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TECH - Electric Wipers

Discussion in 'The Hokey Ass Message Board' started by Flat Ernie, Jan 14, 2009.

  1. Flat Ernie
    Joined: Jun 5, 2002
    Posts: 8,410

    Flat Ernie
    Tech Editor

    PART 1

    I've been working on my 1936 Ford Pickup and hope to bring it to the UK with me sometime later this year. And while I can get by with the abysmal vacuum wiper setup and some rain-x here in the sunny southwest US where it hardly ever rains, that just won't cut it in Ol' Blighty!

    Here's what we're starting with:

    [​IMG]

    I had used a Newport Engineering setup on my '40, but nobody made a similar bolt-in setup for the mid-'30s cars/trucks. I could use one of those oval motors, but they'd stick out of the header panel and I've used two of those in the past and didn't like them (self-park often failed to...well...park!)

    I was scouring eBay for some other '36 stuff and found a seller with a kit to put wipers in these early cars. I did a little research and a few companies do, but they all had one thing in common - expensive. However, while looking at the pics, it looked like something I'd seen in the UK. I was also inspired by this thread:

    http://www.jalopyjournal.com/forum/showthread.php?t=308043

    And I also recalled some of the UK rodders using the early Mini wiper setup on some of their rods and set out researching again (NSRA UK!). It looked like it should work well for what I was trying to do and so I hit eBay again and scored this:

    [​IMG]

    This is the wiper assembly from a 1979 MG Midget. It is common to many British cars and is a Lucas system. The motor on this one works - apparently, the smoke is still all inside where it's supposed to be. ;)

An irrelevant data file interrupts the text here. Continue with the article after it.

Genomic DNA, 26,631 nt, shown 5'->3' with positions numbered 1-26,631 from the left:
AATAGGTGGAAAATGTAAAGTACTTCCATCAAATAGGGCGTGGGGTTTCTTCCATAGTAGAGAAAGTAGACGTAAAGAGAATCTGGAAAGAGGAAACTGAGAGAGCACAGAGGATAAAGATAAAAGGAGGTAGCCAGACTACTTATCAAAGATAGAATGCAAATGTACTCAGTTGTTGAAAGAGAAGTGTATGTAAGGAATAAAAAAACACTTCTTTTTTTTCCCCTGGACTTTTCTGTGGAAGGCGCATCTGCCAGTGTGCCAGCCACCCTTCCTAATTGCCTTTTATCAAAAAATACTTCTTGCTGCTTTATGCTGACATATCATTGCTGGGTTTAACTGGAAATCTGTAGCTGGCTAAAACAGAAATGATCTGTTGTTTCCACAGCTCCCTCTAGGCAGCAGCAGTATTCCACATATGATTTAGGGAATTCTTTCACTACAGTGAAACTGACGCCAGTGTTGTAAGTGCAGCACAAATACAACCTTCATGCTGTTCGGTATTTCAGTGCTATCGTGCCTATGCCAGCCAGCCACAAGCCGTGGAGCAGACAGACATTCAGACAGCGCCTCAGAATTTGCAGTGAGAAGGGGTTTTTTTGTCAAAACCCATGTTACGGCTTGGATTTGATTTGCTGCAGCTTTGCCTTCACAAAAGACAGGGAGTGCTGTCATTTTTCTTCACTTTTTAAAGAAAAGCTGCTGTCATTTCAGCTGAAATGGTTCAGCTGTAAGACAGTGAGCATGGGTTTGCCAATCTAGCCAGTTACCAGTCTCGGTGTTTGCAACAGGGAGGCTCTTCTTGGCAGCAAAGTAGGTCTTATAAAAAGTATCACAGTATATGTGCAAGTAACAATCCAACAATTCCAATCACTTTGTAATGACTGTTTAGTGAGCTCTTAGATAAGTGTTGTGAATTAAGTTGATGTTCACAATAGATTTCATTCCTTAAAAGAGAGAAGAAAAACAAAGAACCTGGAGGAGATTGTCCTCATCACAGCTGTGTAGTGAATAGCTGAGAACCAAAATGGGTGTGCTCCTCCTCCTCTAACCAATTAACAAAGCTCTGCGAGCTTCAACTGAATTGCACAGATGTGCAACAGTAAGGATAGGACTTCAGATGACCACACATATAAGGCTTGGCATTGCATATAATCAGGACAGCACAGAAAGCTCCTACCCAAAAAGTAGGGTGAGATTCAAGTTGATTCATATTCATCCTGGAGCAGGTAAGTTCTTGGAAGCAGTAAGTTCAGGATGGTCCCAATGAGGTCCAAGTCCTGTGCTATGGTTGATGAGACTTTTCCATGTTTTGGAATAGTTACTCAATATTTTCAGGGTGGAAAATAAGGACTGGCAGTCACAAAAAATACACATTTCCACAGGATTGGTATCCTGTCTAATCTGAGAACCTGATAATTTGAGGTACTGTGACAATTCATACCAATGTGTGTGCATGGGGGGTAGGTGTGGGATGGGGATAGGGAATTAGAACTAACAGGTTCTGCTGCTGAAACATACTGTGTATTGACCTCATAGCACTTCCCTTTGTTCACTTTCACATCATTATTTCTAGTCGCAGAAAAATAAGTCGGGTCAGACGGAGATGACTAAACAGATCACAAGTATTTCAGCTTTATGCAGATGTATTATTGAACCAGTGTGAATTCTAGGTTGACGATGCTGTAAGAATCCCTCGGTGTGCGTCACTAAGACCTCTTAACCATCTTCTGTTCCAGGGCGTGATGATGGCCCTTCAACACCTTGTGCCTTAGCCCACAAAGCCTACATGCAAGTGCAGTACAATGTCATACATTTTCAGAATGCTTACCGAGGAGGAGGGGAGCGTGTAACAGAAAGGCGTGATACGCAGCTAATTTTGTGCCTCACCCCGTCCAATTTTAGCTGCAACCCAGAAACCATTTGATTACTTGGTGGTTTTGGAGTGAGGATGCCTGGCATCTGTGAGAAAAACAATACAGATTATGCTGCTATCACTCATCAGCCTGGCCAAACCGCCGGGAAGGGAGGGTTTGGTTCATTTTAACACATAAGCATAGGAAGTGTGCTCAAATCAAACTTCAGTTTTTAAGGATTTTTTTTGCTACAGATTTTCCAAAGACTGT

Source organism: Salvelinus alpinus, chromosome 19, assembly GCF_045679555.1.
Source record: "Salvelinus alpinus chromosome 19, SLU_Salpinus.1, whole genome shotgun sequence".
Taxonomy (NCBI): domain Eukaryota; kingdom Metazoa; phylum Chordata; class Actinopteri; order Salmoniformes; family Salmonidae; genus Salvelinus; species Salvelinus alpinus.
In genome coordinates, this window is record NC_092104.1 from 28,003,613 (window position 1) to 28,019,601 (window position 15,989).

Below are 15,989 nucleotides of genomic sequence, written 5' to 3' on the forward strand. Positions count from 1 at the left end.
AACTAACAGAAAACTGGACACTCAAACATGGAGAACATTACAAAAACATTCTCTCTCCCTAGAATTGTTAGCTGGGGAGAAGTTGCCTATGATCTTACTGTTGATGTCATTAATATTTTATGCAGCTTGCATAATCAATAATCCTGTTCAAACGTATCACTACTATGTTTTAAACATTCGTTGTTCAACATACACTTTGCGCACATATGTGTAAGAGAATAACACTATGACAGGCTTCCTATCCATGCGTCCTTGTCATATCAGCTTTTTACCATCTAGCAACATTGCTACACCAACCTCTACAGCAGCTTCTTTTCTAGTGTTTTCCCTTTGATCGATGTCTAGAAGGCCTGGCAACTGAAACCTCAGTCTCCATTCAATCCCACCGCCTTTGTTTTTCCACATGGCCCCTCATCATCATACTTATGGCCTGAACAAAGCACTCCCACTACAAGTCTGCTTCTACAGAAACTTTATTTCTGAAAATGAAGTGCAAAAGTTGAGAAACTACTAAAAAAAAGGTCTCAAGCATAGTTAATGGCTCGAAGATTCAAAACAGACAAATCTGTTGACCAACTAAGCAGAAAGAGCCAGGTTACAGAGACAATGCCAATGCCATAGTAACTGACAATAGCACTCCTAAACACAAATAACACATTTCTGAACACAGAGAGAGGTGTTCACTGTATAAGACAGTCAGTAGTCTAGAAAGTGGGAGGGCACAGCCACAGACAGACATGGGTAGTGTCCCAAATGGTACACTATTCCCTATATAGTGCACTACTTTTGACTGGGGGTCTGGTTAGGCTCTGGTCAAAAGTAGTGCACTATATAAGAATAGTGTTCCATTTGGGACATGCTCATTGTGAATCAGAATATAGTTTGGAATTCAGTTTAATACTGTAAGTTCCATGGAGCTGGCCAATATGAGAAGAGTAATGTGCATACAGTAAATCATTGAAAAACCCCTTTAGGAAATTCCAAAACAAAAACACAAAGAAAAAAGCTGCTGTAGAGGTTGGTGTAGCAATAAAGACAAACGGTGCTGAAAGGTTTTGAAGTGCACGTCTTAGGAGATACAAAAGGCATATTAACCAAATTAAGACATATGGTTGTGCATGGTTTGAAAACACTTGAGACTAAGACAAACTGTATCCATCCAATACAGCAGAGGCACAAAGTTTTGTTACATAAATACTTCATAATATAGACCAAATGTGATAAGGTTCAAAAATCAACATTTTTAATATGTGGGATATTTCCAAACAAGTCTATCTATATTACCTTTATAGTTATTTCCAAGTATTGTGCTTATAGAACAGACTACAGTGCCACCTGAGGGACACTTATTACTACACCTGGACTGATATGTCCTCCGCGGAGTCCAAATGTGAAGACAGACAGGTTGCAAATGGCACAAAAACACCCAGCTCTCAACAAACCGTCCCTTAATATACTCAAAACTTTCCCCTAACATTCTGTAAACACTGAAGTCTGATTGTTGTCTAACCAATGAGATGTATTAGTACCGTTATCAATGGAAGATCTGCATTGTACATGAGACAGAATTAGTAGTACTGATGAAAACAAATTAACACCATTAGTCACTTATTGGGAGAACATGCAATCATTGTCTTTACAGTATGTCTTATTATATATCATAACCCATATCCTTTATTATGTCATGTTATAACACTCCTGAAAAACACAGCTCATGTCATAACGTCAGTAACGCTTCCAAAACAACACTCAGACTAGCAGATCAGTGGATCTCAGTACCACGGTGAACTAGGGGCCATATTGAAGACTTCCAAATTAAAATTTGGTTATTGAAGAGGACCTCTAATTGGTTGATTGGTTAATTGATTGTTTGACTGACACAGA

This is everything disconnected so you can see how it all works:

    [​IMG]

    Basically, the motor turns a wheel with an offset pin that pushes/pulls a cable through the metal tubes. Around the cable is a coarse heavier gauge wire (almost like a spring) that serves as a rack, if you will, to actuate gears in the wiper transmissions.

    Here's a pic of the wiper transmission:

    [​IMG]

    Here's a pic of the motor with the gearbox exposed:

    [​IMG]

    I didn't feel like fabricating metal tubes specific to my application as it seemed quite a lot of work. I also didn't want the cable going back and forth inside the A-pillar (besides, the wipers wouldn't work), so I got this:

    [​IMG]


    This is just plastic tubing used to run small water lines like to the ice-maker on your fridge. It should have less friction than metal tubes as well. I'll use the metal tubes cut off about an inch or so and the plastic tube can slip over and clamp to them.


    [​IMG]

    Standby for Part 2
     
    Last edited: Jan 16, 2009
  2. Flat Ernie
    Joined: Jun 5, 2002
    Posts: 8,410

    Flat Ernie
    Tech Editor

    PART 2

    Next, I wanted to see if my cable was long enough. These actuator cables come in several lengths and while it should be easy to shorten them, it looks near impossible to lengthen them. I cut a piece of the plastic tubing the length of my cable from where it comes out of the wiper motor to the end. I then snaked this up through the A-pillar and it's just barely long enough:

    [​IMG]

    [​IMG]

    I still have enough hanging down in the A-pillar area to be able to mount the motor high up on the kick panel and under the dash:

    [​IMG]

    The transmissions have this sheath and escutcheon for how they mount to the MG cowl:

    [​IMG]

    These slip off and I will double-nut these or fab a spacer to mount through the roof of the truck.

    [​IMG]

    First, I have to drill a hole for the passenger side wiper and enlarge the hole for the drivers side wiper. I enlarged the existing hole very carefully with a 5/8" drill bit (size of the wiper transmission shafts), but used this to make the new hole:

    [​IMG]

    [​IMG]

    These rotabroach tools are awesome for cutting clean holes in sheet metal.

    Standby for Part 3
     
    Last edited: Jan 16, 2009
  3. Flat Ernie
    Joined: Jun 5, 2002
    Posts: 8,410

    Flat Ernie
    Tech Editor

    PART 3

    I slightly mis-measured and the passenger side is about 1/16" higher than the drivers side, but damn hard to tell (this pic looks like driver's side is higher, but it's not):

    [​IMG]

    I used some temporary PVC spacers to mock up the transmissions:

    [​IMG]

    The motor mounts with a large adel clamp-type bracket in stock configuration. I fabricated this out of some scrap and it sits in the pinch line:

    [​IMG]

    [​IMG]

    [​IMG]

    I didn't show it, but I cut a slot under the channel and ran a large hose clamp around the channel and motor to secure it to the bracket.